“Fear is that little darkroom where negatives are developed”, Michael Pritchard
This week has been a bad one. The combination of torn buttocks muscles, reactivated/re-injured herniated disk, bursitis, trapped nerve , and fibromyalgia have depleted me. I cannot walk without tremendous pain. I had to go to my doctor ‘s office in a wheelchair, a humbling experience. I began to wonder if the pain would ever leave and more importantly, which of my above structural issues caused this unusual (for me) dis-ability. It seemed important to know…which one is the cause of this pain?
The most wonderful experience of the week so far was meeting the resident physician in my own doctor’s office (who is himself a very caring, thoughtful, knowledgeable physician). This resident in Family Medicine is both a chiropractor and a medical doctor. How fortunate for me. Given the knowledge that chiropractors would have in regard to my own muscle/bone issues, I was happily surprised that I had an expert in regard to the herniated disk, which worried me the most. I spent an hour in the office with both he and my family doctor, talking me through my fears. I left greatly relieved although I knew I had a long struggle ahead of me, particularly in regard to managing fears of danger that comes with pain. How lucky I am to live in such a great country with this wonderful health care system. How wonderful to find a combination of disciplines within the traditional medical perspective of physicians, particularly with my doctor-phobia.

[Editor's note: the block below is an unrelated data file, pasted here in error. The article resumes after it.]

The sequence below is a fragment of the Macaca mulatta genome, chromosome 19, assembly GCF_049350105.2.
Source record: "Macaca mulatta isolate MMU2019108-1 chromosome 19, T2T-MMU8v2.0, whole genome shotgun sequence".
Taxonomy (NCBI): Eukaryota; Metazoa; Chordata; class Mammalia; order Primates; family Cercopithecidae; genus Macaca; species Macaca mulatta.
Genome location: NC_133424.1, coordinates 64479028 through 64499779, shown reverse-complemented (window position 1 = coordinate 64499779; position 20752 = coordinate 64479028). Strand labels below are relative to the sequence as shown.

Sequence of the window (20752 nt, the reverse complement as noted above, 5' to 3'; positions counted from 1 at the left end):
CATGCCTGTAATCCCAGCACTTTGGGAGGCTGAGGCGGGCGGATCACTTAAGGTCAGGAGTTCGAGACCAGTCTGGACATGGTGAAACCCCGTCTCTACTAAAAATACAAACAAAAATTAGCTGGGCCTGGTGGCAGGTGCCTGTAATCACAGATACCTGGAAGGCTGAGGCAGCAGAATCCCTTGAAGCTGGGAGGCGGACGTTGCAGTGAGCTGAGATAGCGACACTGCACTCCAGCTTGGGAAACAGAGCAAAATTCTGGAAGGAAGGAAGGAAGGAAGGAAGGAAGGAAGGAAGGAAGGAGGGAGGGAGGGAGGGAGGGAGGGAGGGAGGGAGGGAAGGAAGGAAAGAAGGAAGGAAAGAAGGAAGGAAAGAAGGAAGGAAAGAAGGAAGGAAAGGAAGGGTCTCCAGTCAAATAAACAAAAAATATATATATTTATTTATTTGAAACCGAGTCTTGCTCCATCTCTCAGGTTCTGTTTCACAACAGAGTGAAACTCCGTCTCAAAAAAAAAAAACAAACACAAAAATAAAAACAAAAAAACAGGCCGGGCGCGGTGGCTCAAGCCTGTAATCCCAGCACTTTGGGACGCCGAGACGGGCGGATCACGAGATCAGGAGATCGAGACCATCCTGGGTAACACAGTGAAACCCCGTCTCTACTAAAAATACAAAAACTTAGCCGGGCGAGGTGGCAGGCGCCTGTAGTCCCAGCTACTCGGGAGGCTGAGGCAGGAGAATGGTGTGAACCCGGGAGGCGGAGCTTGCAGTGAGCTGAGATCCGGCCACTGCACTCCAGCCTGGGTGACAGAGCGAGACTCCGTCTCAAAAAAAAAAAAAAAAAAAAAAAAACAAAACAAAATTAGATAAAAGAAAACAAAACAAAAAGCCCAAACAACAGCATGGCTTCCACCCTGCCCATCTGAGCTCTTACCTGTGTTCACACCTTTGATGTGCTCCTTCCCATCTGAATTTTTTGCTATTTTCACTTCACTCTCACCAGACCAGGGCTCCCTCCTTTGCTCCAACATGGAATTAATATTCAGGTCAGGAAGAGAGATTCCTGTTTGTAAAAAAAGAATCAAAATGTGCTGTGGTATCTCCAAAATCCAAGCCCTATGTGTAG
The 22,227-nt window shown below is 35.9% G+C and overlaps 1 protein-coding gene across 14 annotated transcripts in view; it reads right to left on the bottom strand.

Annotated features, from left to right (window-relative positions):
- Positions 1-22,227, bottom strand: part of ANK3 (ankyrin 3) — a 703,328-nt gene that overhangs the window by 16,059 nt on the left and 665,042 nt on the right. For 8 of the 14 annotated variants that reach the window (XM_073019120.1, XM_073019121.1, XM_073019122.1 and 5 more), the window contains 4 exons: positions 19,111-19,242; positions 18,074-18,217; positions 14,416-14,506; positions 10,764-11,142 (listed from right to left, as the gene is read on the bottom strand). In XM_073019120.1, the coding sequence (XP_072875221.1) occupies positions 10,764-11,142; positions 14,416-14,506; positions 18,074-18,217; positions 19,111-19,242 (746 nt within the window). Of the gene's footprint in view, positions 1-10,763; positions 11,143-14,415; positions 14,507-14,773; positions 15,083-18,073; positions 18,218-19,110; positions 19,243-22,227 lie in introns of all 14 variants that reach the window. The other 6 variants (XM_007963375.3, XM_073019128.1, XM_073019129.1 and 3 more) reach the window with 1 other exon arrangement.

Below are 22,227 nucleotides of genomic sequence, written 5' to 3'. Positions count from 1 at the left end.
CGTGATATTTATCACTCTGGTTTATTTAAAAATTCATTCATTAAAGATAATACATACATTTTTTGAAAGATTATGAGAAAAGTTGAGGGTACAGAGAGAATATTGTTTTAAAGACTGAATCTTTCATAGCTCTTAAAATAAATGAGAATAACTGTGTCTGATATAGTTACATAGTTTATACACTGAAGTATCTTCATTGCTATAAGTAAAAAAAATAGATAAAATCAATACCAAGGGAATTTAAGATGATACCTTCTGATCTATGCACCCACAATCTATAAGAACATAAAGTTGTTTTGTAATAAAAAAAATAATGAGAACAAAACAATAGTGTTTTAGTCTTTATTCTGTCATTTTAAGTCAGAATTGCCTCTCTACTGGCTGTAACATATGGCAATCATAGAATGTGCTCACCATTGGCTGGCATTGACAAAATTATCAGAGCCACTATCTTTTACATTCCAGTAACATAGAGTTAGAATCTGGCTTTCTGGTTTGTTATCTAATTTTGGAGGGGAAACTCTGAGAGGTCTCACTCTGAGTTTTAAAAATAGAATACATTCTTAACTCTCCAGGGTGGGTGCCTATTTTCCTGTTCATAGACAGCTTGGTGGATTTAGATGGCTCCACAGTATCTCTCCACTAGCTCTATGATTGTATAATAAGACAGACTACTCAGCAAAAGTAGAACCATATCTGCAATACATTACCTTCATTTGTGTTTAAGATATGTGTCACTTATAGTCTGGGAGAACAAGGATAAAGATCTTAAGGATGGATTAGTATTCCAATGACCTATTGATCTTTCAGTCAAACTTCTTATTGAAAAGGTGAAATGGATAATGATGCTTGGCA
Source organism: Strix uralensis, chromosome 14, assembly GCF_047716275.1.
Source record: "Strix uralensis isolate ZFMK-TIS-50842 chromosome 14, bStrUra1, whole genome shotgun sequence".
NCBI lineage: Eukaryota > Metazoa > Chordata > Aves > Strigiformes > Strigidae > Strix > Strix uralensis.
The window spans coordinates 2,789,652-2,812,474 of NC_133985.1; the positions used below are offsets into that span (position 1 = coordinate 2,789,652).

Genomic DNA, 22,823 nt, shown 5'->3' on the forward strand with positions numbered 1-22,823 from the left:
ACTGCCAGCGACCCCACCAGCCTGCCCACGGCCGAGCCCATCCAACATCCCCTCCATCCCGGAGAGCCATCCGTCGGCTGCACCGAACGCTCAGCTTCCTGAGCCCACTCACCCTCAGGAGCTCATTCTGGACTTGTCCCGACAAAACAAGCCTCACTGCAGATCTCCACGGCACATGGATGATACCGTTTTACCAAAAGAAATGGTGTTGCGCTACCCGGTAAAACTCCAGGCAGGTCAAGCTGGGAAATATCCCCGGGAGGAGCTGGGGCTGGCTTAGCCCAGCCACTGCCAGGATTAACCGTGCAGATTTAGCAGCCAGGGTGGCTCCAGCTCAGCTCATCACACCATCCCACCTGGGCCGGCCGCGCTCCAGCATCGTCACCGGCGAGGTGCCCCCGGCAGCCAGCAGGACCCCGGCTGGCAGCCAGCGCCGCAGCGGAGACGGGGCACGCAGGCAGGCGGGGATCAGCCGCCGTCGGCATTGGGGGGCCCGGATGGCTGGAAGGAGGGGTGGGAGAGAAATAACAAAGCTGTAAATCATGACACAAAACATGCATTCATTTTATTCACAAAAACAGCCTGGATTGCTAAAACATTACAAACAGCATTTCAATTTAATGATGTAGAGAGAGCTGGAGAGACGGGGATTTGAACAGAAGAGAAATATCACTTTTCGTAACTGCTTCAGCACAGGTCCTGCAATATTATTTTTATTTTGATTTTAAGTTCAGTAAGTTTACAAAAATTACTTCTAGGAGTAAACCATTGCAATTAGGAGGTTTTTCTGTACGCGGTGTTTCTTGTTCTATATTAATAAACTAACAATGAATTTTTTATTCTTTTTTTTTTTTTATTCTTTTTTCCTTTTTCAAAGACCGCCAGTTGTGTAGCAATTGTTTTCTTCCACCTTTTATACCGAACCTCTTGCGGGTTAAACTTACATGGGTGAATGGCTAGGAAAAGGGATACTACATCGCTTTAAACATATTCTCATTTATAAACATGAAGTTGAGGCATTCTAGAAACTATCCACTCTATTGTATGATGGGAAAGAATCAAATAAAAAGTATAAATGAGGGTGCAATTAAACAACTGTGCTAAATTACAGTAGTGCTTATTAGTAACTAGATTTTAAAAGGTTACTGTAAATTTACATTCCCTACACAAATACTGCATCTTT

“Every man (sic) can, if he so desires, become the sculptor of his own brain”, Santiago Ramon Cajal
I have before me books, newspaper clippings, magazines that speak to the phenomenal advances that are occurring in the area of brain science and remapping the brain. Just this week I have read in our Canadian newspaper (The Globe and Mail) about brain research exploring the differences in social economic status (SES) of children, in particular regarding children raised in poverty. The June edition of Yoga Journal speaks to training the brain through meditation. The book Buddha’s Brain explores the brains of those who meditate, while the magazine ShambhalaSun has an article (May edition) on this very topic as well. All of these I have read (or re-read) in just one week. Interestingly, apart from the Buddha’s Brain book, and the research cited in the newspaper, the other two are magazines not known to be ‘scientific’ in nature.